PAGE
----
In a drive to encourage truth in auto advertising, the FTC has announced Operation Steer Clear – a coast-to-coast law enforcement sweep focusing on deceptive TV, newspaper, and online claims about sales, financing, and leasing.  If you have clients in the auto industry, the lessons of Operation Steer Clear can help keep them on the right track.

Magistrate Judge's finding: Payday lenders covered by FTC Act even if affiliated with American Indian Tribes

In an FTC action challenging allegedly illegal business practices by a payday loan operation affiliated with American Indian Tribes, a United States Magistrate Judge just issued a report and recommendation on the scope of the FTC Act.  Attorneys will want to give the order a careful read, but here’s the need-to-know nugget:  Over the defendants’ vigorous opposition, the Magistrate Judge concluded that the FTC Act “gives the FTC the authority to bring suit against Indian Tribes, arms of Indian Tribes, and employees and contractors of arms of

Shell game?

“Payment processing” used to involve standing in the checkout line and handing the cashier your pennies.  (Remember checkout lines?  Remember cashiers?  Remember pennies?)  In a lawsuit filed in federal court, the FTC alleges that Ideal Financial Solutions and more than a dozen individual and corporate defendants used an “intricate web of concealment” to game the payment processing system in a way that resulted in more than $25 million in unauthorized credit card charges and bank account debits.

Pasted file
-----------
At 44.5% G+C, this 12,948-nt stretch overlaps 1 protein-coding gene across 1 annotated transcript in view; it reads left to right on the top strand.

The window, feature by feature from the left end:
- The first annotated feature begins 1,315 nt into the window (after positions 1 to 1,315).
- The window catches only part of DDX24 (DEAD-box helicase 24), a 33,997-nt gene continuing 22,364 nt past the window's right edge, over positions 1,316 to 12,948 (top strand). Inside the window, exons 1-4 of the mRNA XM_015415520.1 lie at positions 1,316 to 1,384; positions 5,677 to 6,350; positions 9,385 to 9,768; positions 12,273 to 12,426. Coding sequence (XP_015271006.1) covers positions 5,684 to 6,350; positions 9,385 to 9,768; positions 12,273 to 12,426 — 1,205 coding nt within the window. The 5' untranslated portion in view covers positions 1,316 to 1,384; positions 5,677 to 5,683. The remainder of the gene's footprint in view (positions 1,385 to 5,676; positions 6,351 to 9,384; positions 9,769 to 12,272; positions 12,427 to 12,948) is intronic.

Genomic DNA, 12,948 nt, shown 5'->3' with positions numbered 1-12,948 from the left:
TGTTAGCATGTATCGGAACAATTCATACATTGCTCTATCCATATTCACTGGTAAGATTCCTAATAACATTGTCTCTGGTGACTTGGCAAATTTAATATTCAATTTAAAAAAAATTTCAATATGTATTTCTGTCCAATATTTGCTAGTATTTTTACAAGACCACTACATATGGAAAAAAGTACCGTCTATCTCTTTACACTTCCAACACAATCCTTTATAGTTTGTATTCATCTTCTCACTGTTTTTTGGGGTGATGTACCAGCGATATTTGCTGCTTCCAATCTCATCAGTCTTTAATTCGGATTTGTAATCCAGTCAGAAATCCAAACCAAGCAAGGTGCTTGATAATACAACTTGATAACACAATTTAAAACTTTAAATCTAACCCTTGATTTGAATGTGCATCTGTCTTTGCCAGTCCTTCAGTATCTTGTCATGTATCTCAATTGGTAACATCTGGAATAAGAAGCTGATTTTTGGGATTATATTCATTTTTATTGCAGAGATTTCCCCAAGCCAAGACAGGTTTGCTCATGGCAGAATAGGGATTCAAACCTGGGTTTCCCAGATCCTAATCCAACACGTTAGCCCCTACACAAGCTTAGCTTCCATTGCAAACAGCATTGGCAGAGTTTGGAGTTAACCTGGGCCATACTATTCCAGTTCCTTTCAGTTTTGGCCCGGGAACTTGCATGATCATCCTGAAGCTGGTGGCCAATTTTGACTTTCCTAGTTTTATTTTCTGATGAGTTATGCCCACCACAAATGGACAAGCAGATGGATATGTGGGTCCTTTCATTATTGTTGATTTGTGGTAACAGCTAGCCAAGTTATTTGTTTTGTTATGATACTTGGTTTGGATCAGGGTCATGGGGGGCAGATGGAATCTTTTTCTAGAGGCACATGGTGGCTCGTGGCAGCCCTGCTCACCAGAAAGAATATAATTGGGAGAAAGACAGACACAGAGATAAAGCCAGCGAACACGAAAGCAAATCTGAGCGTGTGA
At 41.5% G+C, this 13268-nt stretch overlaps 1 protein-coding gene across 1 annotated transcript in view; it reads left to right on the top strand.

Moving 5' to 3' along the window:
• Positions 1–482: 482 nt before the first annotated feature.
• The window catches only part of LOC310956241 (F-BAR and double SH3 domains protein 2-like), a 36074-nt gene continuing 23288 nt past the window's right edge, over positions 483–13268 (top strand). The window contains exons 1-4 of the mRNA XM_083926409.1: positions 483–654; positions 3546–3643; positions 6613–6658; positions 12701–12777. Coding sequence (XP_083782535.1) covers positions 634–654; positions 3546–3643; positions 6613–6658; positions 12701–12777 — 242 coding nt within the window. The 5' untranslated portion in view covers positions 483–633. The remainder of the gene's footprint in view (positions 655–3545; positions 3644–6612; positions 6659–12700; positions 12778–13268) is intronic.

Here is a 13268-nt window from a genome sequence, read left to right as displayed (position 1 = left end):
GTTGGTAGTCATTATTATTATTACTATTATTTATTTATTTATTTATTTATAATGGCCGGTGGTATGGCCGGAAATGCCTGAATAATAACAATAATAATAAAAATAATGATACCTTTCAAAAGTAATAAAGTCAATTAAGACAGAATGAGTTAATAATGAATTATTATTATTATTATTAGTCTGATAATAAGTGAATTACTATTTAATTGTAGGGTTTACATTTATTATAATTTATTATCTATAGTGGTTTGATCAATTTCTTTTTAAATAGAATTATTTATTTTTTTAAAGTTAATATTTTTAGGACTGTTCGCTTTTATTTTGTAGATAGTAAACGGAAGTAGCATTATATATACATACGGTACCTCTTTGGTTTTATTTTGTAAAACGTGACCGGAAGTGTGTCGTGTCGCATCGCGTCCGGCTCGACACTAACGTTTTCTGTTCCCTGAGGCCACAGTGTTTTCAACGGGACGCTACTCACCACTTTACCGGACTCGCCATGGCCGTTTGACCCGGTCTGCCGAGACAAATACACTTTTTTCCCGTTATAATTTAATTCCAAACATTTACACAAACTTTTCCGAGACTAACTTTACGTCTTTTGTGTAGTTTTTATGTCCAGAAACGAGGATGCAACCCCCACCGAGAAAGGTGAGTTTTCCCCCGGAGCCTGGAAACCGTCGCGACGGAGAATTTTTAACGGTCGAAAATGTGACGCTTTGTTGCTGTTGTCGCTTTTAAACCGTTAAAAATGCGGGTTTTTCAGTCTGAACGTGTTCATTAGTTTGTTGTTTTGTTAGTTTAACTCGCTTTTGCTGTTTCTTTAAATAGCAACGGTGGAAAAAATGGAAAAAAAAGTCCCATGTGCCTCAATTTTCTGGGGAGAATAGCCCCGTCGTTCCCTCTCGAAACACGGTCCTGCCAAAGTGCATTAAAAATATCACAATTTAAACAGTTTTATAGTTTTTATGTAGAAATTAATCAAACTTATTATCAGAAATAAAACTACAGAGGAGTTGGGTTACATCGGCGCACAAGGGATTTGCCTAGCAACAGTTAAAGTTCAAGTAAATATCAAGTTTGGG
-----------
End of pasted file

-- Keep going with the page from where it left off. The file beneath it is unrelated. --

Some sprucing up

We've done a little renovating around the BCP Business Center.  Nothing major like adding a rumpus room or finishing the basement.  Just a few updates in response to your suggestions.

Collection deception

On classic episodes of the Tonight Show, affable sidekick Ed McMahon sought guidance from Johnny Carson's all-knowing Carnac character.  But as demonstrated by a recent FTC law enforcement action — which involved a company's misleading reference to the late Mr. McMahon — you don't need a psychic to know that challenging deceptive debt collection practices remains a top priority.

Paper, Plastic . . . or Mobile? FTC announces agenda for April 26th workshop

Mobile devices are changing how people go about their daily lives, and that includes how they pay for stuff. As announced in January, the FTC is hosting a workshop on April 26, 2012, to examine the use of mobile payments in the marketplace and their effects on consumers. The workshop — which will be held at the FTC’s Conference Center at 601 New Jersey Avenue, N.W., in Washington, D.C. — is free and open to the public.  The agenda is now available.

Financial literacy makes good business $en$e

Imagine for a moment your ideal customer.  They consider their choices carefully before buying.  They keep their accounts current.  When service is top-notch, they spread the word to friends and family.  If there’s a glitch, they give you a chance to correct the problem before posting thumbs-down reviews.  Now imagine you could “create” your own cadre of contented customers.  Fantasy Land?  It’s more real than you might imagine.

2LEGIT2QUIT?

Last week saw FTC announcements involving allegations of foreclosure rescue fraud, deception aimed at people trying to resell their timeshares, complaints against payday lenders, and lawsuits against outfits claiming to help consumers behind on their car payments.  Is there a theme here?  You bet.  But the message isn't just for companies engaged in practices targeting consumers struggling to stay afloat.  There are words to the wise for businesses of any size and every stripe.